|Platforms||:||Sony PlayStation, Sega Saturn, Windows|
|Review by||:||Ken Gagne|
|Title||: MEGAMAN X4|
|Platform||: Sony PlayStation, Sega Saturn, Windows|
|Publisher||: Megaman X4|
|Game Rating||: 7.9|
|Review by||: Ken Gagne|
Capcom has a tried-and-true formula for success: take a previous hit, add a few new elements, call it a sequel; repeat. Such is the case with Megaman X4 for the Sony PlayStation, Sega Saturn, and Windows. The format of defeating eight enemy robots, gaining their weapons, and then one long, final stage prevails. [PSX version reviewed here]
The story seems to have lost something in the translation from Japanese, because it doesn't make much sense. The Repliforce, a passive army of robots, seeks to form its own nation independent of humans. By doing so, they are labeled Mavericks, and must be destroyed by Megaman and his partner Zero. Hence, the root of all battles and conflicts appears to be maintaining honor in the face of a great misunderstanding. Several new but throw-away characters are introduced, such as Double, Iris, and the Colonel. The only interesting storyline facet is the exploration of Zero's origin, which provides a mysterious link to the X-less Megaman series.
The most enjoyable addition in this series entry is the option to play the entire game as Zero. He is not limited to a single stage or life, but can be played from beginning to end. From defeating the eight adversaries he gains Street Fighter-like moves which can be used at anytime, instead of switching between weapons. Zero's energy saber is a powerful close-range attack, making Zero a choice for experienced players. Unique plot developments, character interactions, and even enemies fought will depend on the choice between Zero and Megaman.
The graphics do not depict the bright and cheery world of some Megaman games, but maintain the darker mood of the X series. The eight stages vary from ocean to volcano to icy mountains, and each are a delight to see. Attention to background detail presents deep worlds, with even a few surprise cameos by old characters. Japanese animation sequences present important occurrences, but occur too infrequently.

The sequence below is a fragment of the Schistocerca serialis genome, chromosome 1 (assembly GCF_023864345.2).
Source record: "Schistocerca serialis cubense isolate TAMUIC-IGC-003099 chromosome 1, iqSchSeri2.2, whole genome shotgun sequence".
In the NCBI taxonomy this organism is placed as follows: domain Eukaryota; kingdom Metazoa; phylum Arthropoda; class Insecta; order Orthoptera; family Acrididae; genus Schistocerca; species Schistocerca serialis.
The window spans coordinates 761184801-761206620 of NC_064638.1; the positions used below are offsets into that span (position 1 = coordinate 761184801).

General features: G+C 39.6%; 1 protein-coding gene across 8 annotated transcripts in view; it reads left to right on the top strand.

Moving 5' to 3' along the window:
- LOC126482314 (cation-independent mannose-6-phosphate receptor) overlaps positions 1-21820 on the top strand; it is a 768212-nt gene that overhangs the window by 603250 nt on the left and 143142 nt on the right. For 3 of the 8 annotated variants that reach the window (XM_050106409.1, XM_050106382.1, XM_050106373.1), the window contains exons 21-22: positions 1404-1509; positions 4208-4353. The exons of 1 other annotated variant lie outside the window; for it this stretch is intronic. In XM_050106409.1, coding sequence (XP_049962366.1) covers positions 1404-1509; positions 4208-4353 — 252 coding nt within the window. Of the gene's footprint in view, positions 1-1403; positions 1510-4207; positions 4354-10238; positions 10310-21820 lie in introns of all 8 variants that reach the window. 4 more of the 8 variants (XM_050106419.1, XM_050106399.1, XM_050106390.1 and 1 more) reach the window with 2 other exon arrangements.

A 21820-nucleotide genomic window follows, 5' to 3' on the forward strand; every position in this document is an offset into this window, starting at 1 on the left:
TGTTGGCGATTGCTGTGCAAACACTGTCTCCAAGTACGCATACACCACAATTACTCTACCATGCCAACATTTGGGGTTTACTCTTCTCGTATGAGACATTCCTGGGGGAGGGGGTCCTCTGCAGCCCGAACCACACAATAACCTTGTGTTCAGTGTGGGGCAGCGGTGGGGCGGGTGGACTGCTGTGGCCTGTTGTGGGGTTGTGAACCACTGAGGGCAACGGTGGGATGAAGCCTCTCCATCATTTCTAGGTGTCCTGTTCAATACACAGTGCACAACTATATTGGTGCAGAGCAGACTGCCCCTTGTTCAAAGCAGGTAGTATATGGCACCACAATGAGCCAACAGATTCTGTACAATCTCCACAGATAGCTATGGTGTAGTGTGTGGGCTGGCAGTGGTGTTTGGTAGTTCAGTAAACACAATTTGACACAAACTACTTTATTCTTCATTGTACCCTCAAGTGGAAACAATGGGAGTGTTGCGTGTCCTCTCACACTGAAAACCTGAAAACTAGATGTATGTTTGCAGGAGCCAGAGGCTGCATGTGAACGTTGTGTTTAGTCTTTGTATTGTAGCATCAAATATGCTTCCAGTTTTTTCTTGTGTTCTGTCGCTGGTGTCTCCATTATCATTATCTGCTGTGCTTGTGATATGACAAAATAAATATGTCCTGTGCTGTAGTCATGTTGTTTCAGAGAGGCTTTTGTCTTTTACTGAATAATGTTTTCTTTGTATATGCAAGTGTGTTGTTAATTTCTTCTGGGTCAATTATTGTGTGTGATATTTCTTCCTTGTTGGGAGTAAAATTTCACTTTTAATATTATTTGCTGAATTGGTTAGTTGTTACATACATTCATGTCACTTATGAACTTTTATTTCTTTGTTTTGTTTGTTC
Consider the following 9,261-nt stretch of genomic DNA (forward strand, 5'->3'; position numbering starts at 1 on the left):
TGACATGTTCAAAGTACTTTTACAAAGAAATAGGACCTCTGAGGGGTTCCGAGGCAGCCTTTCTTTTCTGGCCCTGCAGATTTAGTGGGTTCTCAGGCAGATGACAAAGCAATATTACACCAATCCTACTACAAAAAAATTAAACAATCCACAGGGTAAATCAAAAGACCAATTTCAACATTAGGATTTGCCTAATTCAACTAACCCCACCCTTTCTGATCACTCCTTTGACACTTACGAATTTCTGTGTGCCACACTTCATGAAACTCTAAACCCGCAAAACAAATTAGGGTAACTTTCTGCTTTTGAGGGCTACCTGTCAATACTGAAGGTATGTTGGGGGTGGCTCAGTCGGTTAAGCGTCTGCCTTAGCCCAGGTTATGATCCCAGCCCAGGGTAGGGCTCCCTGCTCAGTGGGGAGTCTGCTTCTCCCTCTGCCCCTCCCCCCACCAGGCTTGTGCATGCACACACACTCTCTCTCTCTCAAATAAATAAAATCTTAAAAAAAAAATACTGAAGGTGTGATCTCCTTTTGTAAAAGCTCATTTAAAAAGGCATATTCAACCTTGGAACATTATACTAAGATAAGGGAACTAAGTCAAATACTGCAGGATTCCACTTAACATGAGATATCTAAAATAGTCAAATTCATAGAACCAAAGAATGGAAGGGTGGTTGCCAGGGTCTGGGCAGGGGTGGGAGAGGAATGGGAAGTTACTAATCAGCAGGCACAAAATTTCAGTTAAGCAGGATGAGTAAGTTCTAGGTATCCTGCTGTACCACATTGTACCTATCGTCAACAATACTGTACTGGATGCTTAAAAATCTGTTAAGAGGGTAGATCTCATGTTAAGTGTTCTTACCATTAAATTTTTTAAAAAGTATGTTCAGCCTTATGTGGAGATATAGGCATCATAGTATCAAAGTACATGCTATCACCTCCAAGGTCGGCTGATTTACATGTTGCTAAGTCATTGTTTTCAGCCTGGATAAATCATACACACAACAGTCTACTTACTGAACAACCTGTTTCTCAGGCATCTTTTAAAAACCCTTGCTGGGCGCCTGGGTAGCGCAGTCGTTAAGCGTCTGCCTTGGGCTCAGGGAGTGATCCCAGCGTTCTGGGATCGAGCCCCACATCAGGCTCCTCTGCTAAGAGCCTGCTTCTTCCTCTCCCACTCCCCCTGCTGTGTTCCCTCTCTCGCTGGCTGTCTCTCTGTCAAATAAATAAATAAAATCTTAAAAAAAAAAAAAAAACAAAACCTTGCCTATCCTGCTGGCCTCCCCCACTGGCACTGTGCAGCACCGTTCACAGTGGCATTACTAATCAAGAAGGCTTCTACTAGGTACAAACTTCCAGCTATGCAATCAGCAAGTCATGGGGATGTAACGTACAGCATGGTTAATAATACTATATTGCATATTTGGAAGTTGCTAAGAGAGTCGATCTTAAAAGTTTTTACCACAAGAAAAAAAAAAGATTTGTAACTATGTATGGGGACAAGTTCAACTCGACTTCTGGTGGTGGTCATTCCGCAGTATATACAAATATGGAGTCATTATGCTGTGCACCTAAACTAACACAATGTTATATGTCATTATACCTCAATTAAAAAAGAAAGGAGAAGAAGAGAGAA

Traditional music for this genre fills the game. Doleful techno is the order of the day, proper to the dismal, mechanical future represented by Megaman's world. Explosions are abundant, but too many annoying sound effects by the main characters get in the way.
MMX4 is sometimes easy, and other times not. The stages, which are varied enough to be fun, are at times too brief. Finding hidden items throughout the areas is difficult, requiring each section to be travelled multiple times. Once found, they make Megaman more powerful, but don't add much versatility; no new areas can be reached with them, for example. Likewise, the special weapons just aren't special enough. Fortunately, the boss figures can take a licking and keep on ticking, giving a good fight. Their various personas are recycled, though; while MMX1 had Storm Eagle, MMX4 has Storm Owl, and so on.
Like most Megaman games, the last stage is reached within a few days. Zero's presence gives good cause to play the entire game at least a few times, and a couple of tough spots will present a welcome challenge. Unfortunately, MMX4 adds little else in the way of originality. It's a quality side-scrolling adventure, but so have been all the ones before it. For better or for worse, MMX4 is little more than its predecessors.
This article is copyright (c) 1997, 2007 by Ken Gagne. All rights reserved. Not to be distributed without permission.
Original publication: Sentinel & Enterprise, 20-Oct-97